Sunday, January 14, 2007

The Dumb Ox Commentary Series

Recently there was great interest on this site to the announcement that the 60+ volume Latin-English edition of the Summa Theologiae of St. Thomas Aquinas had been put back into print by Cambridge University Press, due to popular demand.

Further to that interest, it seemed to be worthwhile to mention another series that might not be known to the less specialist or less philosophy-oriented devotees of Aquinas, and which is available from Dumb Ox Books.

This particular series, distributed by St. Augustine's Press in North America, has put back into print hard and softcover editions of St. Thomas' Aristotelian commentaries.

One might wonder why these would be of interest to a more general or theological oriented readership -- by which I mean a readership who has some interest in philosophy and is at least somewhat accustomed to reading Aquinas. Those familiar with St. Thomas and Aristotle will of course be aware of the profound relationship between the two, and the very Aristotelian basis of much of St. Thomas' own thought. Indeed, the common sentiment is that Aquinas "baptized" Aristotle.

Aquinas' commentaries on Aristotle can give a greater insight into Aquinas' own work, and also the work of one of the greatest classical thinkers. Speaking as a philosophy major by degree, Aristotle and Aquinas are fundamental in our approach to Western theological teaching, and in particular moral teaching.

Seven books exist in the Aquinas commentary series published by Dumb Ox Books, one of which is fairly recent, being rather a biblical commentary of Aquinas on the Epistle to the Hebrews. Of ths series, four in particular stand out for their importance and relevance in this writers opinion. First and foremost, in my opinion, would be Aquinas's Commentary on Aristotle's Nichomachean Ethics which includes a foreword by Dr. Ralph McInerny. Those familiar with Aristotle's Nichomachean Ethics will recognize some familiar theme's found in Catholic moral teaching, such as ascertaining "the good", or in the speech of St. Thomas, the "summum bonum" -- or highest good, which is God. Other themes will prove familiar and relevant as well, and if one had to choose a single book from this series, this would be it in my opinion.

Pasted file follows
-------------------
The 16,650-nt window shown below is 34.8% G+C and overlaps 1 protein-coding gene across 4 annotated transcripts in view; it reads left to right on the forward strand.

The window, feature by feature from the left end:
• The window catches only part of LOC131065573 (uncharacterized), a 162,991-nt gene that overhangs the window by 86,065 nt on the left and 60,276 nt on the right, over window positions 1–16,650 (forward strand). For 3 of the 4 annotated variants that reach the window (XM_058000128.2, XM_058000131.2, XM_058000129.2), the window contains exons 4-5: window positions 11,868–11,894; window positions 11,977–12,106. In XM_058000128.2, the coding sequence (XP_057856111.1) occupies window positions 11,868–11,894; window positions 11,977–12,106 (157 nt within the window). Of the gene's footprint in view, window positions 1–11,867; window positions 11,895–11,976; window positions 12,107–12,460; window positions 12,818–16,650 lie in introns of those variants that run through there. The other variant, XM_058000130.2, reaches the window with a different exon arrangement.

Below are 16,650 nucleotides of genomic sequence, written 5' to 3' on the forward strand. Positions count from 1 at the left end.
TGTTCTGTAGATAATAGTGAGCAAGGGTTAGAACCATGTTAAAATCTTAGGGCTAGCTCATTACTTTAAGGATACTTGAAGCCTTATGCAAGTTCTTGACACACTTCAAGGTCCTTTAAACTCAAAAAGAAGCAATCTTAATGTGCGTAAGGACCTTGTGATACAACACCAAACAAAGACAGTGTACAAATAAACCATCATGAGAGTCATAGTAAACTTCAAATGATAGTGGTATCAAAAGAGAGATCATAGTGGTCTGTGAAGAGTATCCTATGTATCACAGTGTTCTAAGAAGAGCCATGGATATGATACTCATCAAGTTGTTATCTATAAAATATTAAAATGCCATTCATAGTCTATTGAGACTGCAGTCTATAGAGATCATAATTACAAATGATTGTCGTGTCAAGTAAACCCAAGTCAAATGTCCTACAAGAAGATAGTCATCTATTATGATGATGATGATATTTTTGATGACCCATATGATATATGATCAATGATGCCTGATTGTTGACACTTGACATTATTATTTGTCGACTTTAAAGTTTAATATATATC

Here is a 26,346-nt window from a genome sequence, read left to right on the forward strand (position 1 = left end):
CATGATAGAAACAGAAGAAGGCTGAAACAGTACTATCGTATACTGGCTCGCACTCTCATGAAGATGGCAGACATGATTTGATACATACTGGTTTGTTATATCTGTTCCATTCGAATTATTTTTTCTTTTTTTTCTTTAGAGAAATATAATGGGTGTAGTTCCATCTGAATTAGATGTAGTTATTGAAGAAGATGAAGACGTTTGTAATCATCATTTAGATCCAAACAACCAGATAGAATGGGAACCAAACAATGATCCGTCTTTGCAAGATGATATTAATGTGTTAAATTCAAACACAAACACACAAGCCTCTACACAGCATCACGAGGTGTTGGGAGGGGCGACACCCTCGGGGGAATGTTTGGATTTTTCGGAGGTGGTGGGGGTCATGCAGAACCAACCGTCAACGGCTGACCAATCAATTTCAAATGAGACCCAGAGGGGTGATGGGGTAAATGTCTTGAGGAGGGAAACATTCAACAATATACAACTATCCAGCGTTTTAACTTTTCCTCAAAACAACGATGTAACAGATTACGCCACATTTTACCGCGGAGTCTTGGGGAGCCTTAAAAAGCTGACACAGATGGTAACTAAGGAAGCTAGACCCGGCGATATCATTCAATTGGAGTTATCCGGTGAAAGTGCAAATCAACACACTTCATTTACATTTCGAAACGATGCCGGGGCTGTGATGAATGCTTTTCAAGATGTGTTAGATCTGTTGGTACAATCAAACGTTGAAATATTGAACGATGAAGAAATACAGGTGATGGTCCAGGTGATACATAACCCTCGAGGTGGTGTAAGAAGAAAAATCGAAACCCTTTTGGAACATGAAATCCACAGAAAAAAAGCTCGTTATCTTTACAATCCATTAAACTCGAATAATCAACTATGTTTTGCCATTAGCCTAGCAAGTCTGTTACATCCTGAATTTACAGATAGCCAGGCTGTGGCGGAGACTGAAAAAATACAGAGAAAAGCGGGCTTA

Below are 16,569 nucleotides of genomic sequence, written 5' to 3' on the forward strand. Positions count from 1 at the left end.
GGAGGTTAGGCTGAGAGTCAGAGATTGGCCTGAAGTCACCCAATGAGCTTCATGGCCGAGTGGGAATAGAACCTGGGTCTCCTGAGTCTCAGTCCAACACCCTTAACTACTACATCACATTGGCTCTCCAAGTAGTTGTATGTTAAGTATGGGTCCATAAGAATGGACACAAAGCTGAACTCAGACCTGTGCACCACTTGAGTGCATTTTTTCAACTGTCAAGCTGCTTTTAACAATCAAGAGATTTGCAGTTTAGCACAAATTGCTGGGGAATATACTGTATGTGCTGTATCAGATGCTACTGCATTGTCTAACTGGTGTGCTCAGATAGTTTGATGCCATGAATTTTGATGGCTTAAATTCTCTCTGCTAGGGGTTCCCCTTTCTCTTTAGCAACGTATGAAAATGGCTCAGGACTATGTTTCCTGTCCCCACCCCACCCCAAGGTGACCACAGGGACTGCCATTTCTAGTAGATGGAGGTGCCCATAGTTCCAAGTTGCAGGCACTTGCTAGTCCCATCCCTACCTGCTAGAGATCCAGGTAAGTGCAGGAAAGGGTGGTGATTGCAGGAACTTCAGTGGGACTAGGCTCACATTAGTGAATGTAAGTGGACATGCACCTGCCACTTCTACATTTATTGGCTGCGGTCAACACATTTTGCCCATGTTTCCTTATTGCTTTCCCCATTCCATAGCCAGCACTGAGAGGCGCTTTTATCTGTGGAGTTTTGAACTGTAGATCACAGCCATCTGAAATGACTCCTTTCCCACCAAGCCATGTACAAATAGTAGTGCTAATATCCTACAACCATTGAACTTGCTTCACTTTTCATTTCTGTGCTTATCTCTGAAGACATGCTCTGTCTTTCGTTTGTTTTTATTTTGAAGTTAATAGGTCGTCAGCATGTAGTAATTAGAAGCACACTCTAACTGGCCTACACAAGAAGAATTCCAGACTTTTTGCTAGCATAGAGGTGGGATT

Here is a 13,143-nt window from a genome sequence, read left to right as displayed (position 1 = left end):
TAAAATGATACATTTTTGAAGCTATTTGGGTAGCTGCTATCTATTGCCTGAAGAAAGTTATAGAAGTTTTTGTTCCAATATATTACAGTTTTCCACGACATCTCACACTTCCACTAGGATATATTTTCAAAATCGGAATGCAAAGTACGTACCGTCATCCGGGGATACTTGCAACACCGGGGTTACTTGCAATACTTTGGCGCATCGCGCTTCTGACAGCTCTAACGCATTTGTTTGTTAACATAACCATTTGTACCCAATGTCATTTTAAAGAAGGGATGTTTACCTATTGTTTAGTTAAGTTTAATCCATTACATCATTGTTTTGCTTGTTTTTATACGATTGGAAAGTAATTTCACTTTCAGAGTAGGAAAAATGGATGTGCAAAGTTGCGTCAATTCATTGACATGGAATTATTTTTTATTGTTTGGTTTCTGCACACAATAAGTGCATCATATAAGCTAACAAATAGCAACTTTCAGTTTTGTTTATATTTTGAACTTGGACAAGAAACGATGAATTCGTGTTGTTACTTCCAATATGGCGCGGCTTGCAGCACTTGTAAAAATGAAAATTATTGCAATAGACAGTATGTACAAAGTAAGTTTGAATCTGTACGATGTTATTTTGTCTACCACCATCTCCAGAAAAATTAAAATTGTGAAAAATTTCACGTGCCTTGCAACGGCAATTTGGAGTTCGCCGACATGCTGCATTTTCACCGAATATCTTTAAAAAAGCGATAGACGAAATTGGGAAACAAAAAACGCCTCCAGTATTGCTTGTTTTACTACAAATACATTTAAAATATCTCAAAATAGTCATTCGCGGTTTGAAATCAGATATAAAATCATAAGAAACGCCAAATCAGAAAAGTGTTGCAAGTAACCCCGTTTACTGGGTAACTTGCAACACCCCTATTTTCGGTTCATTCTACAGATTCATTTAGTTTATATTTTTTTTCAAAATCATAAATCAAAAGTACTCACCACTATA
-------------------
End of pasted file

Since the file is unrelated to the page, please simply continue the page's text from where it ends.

The Commentaries on the Physics, the Metaphysics and De Anima would also prove relevant for those wishing a deeper insight into Aquinas's cosmology and teleology, These works form the core of Aristotle's teaching and as well as touches upon the most fundamental and well known of Aquinas' own argumentation.

The series is nicely put out, and for the scholars in the field, Bekker numbers are provided for the Aristotelian text.

These texts are (or ought to be) standard works of reference for any library of Catholic or mediaeval thought, and are a worthwhile reference for any philosopher, theologian or thoughtful Catholic for a lifetime.

I cannot but recommend this series, and these four volumes in particular.

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